7 Principles of Financial Serenity

When you search for the best retirement advice, it’s the same response over and over: “save your money.” Go figure. But in Steve Medland’s new book, Spiraling Up, you get guidance on what to do once the money is saved based on the 7 principles of financial serenity.

In this episode, Jeremy Keil joins Steve Medland to discuss his book, Spiraling Up, discover financial serenity, make work optional and live happily in retirement. We guide you to financial serenity in retirement with Steve’s 7 principles.

Steve discusses:

  • Making work optional
  • His work in investment management and financial planning
  • Living happily in retirement
  • The 7 principles to financial serenity
  • And more

Related: 7 Questions That Could Make Or Break Your Retirement

1) Focus On What You Can Control

The first of Steve Medland’s 7 principles to financial serenity is to focus on what you can control.

Many of us spend a lot of time railing against new tax laws, politicians or what’s happening in the economy. However, we have very little control over any of those things. 

If we instead focused on the things we can control, we would find that we have much more agency, much more control over our lives and we would be a lot happier.

2) Accept That Wealth Is A State Of Mind

Wealth is a state of mind, and that affects how you manage your money.

Being a millionaire today is not what it was 10 or 20 years ago, so even someone who has a million dollars needs to be very careful about how they manage their money.

But even some people who have tens of millions of dollars think of themselves as penniless.

We need to understand and appreciate what we have, and understand that wealth is a state of mind.

3) Cultivate A Growth Mindset

The concept of growth mindset is relatively unknown.

A growth mindset tells us we can change and improve our lives with work ethic and determination – we just have to put in the time!

Adopting a growth mindset approach to finances you can help you get out of your comfort zone and build the financial life that you want.

4) Understand Your Personal Financial Statement

Next up is understanding your personal financial statement. A personal financial statement consists of your income statement and balance sheet.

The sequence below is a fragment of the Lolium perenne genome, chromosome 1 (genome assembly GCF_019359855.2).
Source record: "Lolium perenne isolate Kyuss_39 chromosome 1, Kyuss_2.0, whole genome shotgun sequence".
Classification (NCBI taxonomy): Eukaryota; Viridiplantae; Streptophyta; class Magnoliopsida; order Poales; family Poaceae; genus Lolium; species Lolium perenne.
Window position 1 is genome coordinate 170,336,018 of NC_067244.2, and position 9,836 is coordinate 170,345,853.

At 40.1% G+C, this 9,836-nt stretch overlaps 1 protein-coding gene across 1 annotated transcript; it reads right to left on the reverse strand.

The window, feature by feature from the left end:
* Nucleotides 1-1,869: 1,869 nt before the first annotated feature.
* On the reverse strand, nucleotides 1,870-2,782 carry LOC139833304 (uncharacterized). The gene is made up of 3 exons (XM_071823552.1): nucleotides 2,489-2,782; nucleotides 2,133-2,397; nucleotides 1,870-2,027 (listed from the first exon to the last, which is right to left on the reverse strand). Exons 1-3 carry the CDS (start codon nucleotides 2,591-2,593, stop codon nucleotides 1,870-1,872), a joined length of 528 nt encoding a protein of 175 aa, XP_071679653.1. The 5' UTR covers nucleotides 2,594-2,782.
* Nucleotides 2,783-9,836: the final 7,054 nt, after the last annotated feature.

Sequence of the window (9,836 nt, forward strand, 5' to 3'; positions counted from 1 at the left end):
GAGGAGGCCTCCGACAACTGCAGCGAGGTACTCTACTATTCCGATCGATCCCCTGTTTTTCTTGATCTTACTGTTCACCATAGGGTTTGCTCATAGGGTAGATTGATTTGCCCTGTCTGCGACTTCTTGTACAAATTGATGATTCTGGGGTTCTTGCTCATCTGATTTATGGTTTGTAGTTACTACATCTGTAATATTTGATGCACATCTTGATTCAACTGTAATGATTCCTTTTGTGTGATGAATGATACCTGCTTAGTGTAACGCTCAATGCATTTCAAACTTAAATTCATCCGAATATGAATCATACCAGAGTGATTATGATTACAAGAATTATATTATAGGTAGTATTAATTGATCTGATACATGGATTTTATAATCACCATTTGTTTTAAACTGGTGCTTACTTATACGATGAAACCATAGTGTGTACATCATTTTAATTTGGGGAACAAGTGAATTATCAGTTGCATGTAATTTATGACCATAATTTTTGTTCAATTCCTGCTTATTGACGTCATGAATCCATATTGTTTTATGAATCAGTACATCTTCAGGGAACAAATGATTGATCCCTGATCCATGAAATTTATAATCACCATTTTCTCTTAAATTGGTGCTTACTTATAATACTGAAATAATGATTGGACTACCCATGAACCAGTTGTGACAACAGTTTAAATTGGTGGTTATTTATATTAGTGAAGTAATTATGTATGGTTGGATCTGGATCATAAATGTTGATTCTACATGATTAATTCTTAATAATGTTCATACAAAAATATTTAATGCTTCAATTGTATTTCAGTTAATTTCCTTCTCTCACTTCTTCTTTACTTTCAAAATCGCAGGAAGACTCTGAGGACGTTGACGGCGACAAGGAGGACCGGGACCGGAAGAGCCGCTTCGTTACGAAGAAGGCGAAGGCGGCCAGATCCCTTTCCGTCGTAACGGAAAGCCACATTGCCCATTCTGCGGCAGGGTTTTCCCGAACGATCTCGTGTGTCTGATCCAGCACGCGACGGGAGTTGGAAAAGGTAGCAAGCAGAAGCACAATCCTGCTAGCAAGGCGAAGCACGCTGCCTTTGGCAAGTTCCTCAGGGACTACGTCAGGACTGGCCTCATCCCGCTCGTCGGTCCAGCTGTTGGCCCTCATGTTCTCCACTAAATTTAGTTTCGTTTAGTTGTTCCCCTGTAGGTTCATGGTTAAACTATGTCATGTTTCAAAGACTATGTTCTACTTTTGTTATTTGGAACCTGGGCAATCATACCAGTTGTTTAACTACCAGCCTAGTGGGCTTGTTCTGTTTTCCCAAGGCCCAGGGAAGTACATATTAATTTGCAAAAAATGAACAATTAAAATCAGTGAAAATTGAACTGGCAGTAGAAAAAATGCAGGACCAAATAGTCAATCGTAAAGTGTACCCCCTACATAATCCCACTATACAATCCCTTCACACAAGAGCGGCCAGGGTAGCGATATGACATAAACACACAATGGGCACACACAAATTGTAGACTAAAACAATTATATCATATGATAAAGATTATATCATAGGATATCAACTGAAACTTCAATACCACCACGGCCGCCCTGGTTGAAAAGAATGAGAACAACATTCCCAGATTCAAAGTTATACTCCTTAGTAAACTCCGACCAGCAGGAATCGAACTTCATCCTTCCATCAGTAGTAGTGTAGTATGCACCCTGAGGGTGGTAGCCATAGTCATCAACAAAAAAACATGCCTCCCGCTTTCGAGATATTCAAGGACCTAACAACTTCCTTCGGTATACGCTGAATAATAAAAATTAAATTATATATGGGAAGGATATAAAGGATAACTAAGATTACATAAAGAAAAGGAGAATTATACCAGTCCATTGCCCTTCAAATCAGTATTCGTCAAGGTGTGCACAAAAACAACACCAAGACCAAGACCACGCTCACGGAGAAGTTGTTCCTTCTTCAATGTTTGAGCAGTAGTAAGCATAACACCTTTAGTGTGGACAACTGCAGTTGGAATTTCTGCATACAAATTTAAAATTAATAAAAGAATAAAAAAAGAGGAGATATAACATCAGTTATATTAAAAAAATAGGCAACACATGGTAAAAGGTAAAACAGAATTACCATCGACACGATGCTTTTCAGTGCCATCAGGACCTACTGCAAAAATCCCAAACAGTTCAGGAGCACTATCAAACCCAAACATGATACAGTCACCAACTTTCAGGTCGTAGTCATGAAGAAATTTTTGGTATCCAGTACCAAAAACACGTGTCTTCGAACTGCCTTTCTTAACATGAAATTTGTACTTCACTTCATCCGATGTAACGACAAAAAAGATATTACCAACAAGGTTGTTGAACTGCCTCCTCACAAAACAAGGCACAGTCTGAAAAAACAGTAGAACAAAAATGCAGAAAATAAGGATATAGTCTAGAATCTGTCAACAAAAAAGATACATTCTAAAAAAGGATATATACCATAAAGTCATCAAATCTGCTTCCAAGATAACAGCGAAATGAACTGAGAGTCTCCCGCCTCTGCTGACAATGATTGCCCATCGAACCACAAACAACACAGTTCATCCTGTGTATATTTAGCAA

As long as you can keep your expenses less than your income, you’ll have a surplus coming in. With that surplus, you can improve your balance sheet, also known as your assets and liabilities. We want to keep your assets higher than your liabilities to maintain and build a positive net worth.

With the surplus, you can pay off your debt or invest in your assets that can produce more income, and when you do that, it creates a positive self-reinforcing cycle.

5) Use Debt Wisely And Pay It Off

Most don’t know how to use debt wisely. However, if you’re smart about your debts, they can quickly become an asset. 

First-time homebuyers are unlikely to be able to buy without a mortgage. Yet this is an excellent example of good debt. 

Once paid off, your home is now an asset and will likely provide you with growth in value for years to come! 

6) Develop Good Financial Habits

One of the best financial habits to have is consistently looking at your finances.

Even if it’s just once a week, you can use a program like Mint where you can see all of your credit, bank and investment accounts in one place to stay up to date on all of your assets, debts, income and expenses.

A good way to build the habit is to tie it to something else that you’re already doing, like getting coffee on your way to work. Once a week, when you go out for coffee, check your finances.

7) Manage Risk

Lastly, to tie off the 7 principles to financial serenity, is risk management.

Managing risk ties into focussing on what you can control and protect against the things you cannot control.

Risk is something you can’t control, but you can certainly manage it.

When we manage risk, we’re trying to plan for the unexpected. The way we do that is through insurance, estate planning and your investments.

A simple way to manage risk in your investments is through diversification. Another way to manage  risk is through insurance; protecting against an unknown, potentially catastrophic event with a small premium payment. Investing in the insurance payment ensures you’re protected if that event takes place.